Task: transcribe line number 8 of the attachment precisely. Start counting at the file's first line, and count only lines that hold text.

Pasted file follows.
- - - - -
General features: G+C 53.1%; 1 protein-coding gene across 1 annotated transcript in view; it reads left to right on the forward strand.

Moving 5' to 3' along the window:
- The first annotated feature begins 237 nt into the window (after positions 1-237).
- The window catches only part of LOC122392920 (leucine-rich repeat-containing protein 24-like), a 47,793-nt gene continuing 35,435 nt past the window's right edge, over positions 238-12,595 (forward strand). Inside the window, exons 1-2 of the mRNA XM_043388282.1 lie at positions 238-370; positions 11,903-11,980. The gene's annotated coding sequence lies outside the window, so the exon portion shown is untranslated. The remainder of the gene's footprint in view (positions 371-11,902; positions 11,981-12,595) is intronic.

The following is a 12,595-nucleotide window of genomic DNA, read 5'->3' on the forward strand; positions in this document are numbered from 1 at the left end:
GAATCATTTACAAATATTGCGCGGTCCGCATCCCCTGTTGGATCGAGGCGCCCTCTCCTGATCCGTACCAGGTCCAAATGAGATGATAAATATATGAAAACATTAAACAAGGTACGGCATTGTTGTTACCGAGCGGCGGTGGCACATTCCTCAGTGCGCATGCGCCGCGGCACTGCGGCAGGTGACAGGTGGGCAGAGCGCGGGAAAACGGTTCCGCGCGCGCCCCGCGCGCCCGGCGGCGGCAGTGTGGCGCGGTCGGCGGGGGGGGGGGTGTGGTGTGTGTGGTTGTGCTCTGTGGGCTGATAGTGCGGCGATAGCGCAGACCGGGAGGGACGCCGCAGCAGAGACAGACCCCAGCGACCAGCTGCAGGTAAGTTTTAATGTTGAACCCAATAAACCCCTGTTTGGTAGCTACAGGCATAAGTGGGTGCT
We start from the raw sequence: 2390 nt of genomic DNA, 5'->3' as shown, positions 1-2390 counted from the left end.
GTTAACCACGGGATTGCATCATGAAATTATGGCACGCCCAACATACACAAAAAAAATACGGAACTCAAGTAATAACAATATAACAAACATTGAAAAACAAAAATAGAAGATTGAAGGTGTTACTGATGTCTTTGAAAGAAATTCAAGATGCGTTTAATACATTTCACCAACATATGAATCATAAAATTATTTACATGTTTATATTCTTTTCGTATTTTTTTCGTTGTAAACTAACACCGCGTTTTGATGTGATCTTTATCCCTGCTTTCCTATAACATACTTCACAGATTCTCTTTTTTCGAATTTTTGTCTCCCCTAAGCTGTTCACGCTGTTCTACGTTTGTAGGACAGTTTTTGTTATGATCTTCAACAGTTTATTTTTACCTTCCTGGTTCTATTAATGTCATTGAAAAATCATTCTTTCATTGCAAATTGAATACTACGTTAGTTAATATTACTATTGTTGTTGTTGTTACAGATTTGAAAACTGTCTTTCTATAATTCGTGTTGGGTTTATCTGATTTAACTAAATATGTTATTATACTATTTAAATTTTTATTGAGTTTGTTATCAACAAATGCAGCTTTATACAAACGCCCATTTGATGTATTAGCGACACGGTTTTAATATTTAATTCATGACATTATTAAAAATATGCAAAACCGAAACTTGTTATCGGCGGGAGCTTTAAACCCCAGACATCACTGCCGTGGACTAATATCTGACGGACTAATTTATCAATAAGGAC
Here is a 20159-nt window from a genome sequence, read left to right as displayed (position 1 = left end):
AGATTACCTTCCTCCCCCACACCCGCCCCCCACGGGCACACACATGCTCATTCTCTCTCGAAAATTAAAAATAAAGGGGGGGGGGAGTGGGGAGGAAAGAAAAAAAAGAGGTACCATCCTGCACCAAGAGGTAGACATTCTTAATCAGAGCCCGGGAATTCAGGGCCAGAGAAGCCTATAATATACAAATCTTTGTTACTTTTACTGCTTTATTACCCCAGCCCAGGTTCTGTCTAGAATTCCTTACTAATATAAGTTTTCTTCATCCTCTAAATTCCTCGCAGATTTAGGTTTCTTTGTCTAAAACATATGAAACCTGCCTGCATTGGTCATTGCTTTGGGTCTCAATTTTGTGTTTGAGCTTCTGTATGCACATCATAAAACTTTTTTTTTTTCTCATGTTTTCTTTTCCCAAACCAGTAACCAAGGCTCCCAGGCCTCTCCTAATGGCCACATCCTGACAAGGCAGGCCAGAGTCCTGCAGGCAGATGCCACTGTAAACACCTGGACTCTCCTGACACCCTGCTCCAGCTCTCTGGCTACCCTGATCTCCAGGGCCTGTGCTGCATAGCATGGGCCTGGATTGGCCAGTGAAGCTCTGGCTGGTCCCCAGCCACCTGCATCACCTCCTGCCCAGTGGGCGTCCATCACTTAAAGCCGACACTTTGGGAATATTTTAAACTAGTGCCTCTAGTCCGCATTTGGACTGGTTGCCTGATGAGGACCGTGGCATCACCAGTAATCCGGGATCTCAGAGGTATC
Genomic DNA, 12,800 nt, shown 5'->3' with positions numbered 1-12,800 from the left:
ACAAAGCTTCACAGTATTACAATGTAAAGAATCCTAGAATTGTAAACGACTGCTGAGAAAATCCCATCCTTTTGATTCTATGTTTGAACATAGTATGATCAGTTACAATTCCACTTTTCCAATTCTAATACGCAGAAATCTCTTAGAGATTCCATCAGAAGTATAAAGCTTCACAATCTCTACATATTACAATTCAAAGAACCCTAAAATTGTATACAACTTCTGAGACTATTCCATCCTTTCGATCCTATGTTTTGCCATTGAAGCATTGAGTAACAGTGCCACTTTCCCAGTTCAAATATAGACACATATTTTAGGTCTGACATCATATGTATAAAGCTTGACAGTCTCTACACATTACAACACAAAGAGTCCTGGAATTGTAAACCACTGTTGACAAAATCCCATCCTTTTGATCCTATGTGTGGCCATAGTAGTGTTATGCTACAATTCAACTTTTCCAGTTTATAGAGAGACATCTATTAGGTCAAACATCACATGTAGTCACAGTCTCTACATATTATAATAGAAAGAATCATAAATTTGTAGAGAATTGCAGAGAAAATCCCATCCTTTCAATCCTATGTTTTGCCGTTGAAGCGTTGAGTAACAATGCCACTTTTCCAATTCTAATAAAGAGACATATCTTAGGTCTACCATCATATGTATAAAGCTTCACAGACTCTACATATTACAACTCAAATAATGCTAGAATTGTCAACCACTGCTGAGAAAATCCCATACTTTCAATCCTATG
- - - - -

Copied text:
GTTAACCACGGGATTGCATCATGAAATTATGGCACGCCCAACATACACAAAAAAAATACGGAACTCAAGTAATAACAATATAACAAACATTGAAAAACAAAAATAGAAGATTGAAGGTGTTACTGATGTCTTTGAAAGAAATTCAAGATGCGTTTAATACATTTCACCAACATATGAATCATAAAATTATTTACATGTTTATATTCTTTTCGTATTTTTTTCGTTGTAAACTAACACCGCGTTTTGATGTGATCTTTATCCCTGCTTTCCTATAACATACTTCACAGATTCTCTTTTTTCGAATTTTTGTCTCCCCTAAGCTGTTCACGCTGTTCTACGTTTGTAGGACAGTTTTTGTTATGATCTTCAACAGTTTATTTTTACCTTCCTGGTTCTATTAATGTCATTGAAAAATCATTCTTTCATTGCAAATTGAATACTACGTTAGTTAATATTACTATTGTTGTTGTTGTTACAGATTTGAAAACTGTCTTTCTATAATTCGTGTTGGGTTTATCTGATTTAACTAAATATGTTATTATACTATTTAAATTTTTATTGAGTTTGTTATCAACAAATGCAGCTTTATACAAACGCCCATTTGATGTATTAGCGACACGGTTTTAATATTTAATTCATGACATTATTAAAAATATGCAAAACCGAAACTTGTTATCGGCGGGAGCTTTAAACCCCAGACATCACTGCCGTGGACTAATATCTGACGGACTAATTTATCAATAAGGAC